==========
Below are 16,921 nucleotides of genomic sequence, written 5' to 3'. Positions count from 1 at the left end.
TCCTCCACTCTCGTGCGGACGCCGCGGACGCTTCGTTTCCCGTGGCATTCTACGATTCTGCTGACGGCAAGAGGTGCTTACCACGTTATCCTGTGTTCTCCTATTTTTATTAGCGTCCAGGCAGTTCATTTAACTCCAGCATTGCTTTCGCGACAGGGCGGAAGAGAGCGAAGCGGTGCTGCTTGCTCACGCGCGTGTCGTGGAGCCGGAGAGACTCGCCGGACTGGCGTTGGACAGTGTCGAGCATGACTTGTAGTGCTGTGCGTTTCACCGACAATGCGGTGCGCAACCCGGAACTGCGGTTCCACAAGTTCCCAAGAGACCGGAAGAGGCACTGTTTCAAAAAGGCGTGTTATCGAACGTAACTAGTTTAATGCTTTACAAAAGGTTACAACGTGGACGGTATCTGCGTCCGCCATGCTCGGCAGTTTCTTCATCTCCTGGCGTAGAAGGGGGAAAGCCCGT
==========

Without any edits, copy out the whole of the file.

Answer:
Below are 16,921 nucleotides of genomic sequence, written 5' to 3'. Positions count from 1 at the left end.
TCCTCCACTCTCGTGCGGACGCCGCGGACGCTTCGTTTCCCGTGGCATTCTACGATTCTGCTGACGGCAAGAGGTGCTTACCACGTTATCCTGTGTTCTCCTATTTTTATTAGCGTCCAGGCAGTTCATTTAACTCCAGCATTGCTTTCGCGACAGGGCGGAAGAGAGCGAAGCGGTGCTGCTTGCTCACGCGCGTGTCGTGGAGCCGGAGAGACTCGCCGGACTGGCGTTGGACAGTGTCGAGCATGACTTGTAGTGCTGTGCGTTTCACCGACAATGCGGTGCGCAACCCGGAACTGCGGTTCCACAAGTTCCCAAGAGACCGGAAGAGGCACTGTTTCAAAAAGGCGTGTTATCGAACGTAACTAGTTTAATGCTTTACAAAAGGTTACAACGTGGACGGTATCTGCGTCCGCCATGCTCGGCAGTTTCTTCATCTCCTGGCGTAGAAGGGGGAAAGCCCGT